I came across this photo of my parents and I while helping my mom sort through some old CDs of digital files. My mom was quick to point out my Godzilla figure which managed to join our family portrait in the lower left hand corner. That Godzilla toy is my most treasured childhood possession. It is my Rosebud sled.
The figure has now found a permanent home in my mom’s kitchen atop her cabinets. It’s surrounded by other Godzilla figures and a giant Virgin of Guadalupe statue. A very telling sight of our cultural influences.
Godzilla movies have had a huge influence on my life. One of my only memories as a newborn is watching a Godzilla movie on television while being held in my mother’s arms. In the first five years of my life I went to see plenty of movies with my parents in theaters. The very first movie they took me to see because I wanted to see it was Godzilla 1985. It was playing at the Lumiere theater on California street and I’ll never forget the day we went. Sitting there in the cool dark theater watching Godzilla lay waste to Tokyo blew my five year old mind.
It was such an pivotal moment in my life. My childhood obsession with Godzilla heavily influenced the drawings I made at the time. I would draw ultraviolent landscapes with scenes of futuristic artillery battling giant monsters. Those drawings disturbed my mother so much that she made a series of artworks about them entitled Rio’s Room. I wish I had a scan of the drawings to share but the actual movie poster for Godzilla 1985 gives a good sense of what they encompassed.
In my life as an adult, I’ve only manged to incorporate Godzilla once into my artwork. He popped up in a comic strip I did in 2007 entitled True Story. It brings together Godzilla and another icon of my, Subcomandante Marcos of the EZLN.
Okay, now that I’ve pretty much forsaken any sex appeal I might have had in talking about my nerd passion for Godzilla I’ll leave you with something I discovered recently that made my day. There hasn’t been a proper Godzilla movie since 2004’s Godzilla: Final Wars but a recent comedy film from Toho (the studio that has produced all of the Godzilla films) has him in a cameo appearance. 2008’s Always Sunset on Third Street 2 features an incredible sequence that presents him completely in computer animation.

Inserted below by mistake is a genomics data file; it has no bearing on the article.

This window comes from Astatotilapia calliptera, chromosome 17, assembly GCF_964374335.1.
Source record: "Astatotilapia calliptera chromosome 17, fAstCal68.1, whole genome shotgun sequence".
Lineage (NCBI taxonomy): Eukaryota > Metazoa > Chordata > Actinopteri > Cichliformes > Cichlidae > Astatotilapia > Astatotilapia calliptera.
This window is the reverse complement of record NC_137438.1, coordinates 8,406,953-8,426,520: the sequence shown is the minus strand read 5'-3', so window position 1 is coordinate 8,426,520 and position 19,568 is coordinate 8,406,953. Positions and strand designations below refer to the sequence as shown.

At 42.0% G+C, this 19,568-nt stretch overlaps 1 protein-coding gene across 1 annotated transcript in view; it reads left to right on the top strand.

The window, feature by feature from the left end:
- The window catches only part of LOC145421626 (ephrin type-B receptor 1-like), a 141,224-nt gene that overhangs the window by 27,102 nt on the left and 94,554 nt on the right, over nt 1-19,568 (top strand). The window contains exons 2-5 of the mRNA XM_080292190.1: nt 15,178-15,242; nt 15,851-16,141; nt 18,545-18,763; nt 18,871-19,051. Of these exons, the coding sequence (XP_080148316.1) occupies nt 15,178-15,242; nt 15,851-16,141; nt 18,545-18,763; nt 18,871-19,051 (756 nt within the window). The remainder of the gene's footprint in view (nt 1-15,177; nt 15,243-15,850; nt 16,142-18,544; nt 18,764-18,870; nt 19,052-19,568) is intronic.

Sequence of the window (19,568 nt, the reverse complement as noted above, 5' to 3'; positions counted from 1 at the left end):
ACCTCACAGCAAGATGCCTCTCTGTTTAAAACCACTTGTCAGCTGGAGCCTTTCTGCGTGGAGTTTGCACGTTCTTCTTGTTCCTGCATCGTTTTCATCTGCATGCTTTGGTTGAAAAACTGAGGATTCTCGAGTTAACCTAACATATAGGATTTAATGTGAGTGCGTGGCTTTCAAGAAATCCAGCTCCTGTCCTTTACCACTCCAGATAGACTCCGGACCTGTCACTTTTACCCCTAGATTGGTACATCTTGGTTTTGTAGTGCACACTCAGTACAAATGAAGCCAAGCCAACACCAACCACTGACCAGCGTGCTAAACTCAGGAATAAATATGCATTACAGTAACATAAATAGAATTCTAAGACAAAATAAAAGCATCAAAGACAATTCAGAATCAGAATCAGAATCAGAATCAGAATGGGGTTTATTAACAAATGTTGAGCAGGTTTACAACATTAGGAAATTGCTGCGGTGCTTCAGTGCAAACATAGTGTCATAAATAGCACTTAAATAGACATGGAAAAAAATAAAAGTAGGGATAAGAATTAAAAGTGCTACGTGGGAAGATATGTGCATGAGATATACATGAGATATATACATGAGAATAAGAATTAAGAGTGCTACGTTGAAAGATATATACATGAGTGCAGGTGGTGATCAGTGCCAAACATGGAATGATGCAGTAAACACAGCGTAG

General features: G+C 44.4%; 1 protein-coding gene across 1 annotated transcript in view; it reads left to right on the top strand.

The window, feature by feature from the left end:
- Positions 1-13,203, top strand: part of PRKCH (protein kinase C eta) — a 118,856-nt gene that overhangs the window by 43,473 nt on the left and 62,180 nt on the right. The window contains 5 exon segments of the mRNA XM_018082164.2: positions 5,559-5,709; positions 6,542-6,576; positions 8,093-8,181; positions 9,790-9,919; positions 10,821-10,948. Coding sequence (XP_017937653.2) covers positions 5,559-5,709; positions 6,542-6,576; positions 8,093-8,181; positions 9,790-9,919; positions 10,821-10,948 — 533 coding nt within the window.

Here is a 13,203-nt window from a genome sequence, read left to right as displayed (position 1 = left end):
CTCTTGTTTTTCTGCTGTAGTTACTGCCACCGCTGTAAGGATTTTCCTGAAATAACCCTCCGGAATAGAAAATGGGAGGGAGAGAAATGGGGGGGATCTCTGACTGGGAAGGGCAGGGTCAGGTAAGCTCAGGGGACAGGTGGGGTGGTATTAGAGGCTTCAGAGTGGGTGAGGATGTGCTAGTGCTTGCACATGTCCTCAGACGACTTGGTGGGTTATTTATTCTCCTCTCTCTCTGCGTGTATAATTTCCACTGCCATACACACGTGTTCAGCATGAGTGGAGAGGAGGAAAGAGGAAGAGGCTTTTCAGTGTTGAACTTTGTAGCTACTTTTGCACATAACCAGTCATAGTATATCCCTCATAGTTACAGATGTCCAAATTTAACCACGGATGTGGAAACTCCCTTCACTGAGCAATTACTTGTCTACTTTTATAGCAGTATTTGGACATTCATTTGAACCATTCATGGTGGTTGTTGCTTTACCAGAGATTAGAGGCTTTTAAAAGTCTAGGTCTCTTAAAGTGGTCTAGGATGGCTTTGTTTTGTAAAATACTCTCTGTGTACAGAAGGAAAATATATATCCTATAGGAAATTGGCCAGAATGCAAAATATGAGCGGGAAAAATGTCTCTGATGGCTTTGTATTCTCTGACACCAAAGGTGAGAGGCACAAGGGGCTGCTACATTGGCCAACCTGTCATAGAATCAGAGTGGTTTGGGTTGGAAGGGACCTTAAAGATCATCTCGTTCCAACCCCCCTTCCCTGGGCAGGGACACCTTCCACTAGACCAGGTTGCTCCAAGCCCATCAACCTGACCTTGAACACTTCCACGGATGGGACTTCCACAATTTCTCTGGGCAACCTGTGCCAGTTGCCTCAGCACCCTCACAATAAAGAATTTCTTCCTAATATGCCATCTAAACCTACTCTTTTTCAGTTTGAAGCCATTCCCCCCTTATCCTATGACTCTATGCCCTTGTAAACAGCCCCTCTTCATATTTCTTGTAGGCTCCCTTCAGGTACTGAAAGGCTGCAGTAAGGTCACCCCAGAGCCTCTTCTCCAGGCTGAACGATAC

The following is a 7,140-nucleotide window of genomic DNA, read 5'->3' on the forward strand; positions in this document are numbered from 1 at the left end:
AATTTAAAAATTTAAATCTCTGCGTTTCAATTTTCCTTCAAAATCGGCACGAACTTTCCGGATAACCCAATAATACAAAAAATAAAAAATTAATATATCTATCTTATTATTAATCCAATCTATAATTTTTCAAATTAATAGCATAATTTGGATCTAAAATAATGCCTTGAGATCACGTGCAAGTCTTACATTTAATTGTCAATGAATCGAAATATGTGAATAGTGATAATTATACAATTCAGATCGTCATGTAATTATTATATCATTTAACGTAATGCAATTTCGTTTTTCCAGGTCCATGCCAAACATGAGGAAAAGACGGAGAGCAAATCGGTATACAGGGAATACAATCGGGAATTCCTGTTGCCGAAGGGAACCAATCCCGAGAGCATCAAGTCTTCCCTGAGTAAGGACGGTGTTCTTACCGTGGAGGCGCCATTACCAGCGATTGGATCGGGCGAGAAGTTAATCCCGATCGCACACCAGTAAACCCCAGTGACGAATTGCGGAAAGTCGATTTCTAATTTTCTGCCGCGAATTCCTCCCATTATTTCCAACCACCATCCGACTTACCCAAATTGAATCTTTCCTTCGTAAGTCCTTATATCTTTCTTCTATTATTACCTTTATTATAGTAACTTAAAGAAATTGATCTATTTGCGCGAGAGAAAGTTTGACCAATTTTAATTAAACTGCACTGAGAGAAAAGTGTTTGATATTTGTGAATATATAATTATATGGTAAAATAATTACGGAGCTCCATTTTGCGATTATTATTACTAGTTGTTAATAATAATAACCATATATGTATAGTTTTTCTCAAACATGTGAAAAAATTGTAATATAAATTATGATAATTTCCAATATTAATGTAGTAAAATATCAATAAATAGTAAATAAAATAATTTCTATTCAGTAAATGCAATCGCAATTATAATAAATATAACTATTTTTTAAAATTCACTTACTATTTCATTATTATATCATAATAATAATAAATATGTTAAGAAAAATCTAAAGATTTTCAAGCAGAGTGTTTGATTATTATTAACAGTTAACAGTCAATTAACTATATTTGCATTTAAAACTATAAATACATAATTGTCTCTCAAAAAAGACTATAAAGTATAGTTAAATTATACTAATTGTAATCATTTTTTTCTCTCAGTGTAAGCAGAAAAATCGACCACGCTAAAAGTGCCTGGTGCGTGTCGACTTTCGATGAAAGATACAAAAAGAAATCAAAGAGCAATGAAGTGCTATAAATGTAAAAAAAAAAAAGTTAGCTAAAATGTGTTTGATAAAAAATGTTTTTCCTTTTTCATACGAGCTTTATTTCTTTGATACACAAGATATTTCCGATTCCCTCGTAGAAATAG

I have to say, the production values on this short sequence top anything that’s ever been done with Godzilla before. I still like the rubber suits but nothing has been as cinematic or well produced as this clip. There are no new Godzilla films planned on the horizon but this definitely gives a look into what might be to come.
4 thoughts on “My Life with Godzilla”
that first picture is fabulous!!
nice post, godzilla y virgensita, what to do without them 😉
I know I’ve said this before, but I really love that portrait of your family.
I don’t think a love for Godzilla forsakes sex appeal. It’s just another quirk, and the fact that it started in early childhood is pretty cool.
Godzilla brings me back memories too, although I grew up on the ’90s version. I also have a few Godzilla figures on my blog if you’d like to check them out. Under my recommended links, there’s also a website with what I think has to be the largest Godzilla figure collection to date. If you love Godzilla, you gotta check out that website.
Few things have meant more to my life than Godzilla. My father used to attend sci-fi and model conventions and return with bootlegged tapes of the 90s series, which at the time hadn’t been released in the U.S. I was in high school, and instead of going on dates or hanging out with friends I’d sit at home, alone in my room and watch hours of Godzilla flicks in their native language, of which I didn’t speak a word. I’d kind of have to make up the stories myself, but it was still great fun. I mean, it did take my years to figure out that one chick was supposed to be psychic, but buildings being crushed and burned by giant monsters are fun no matter the language.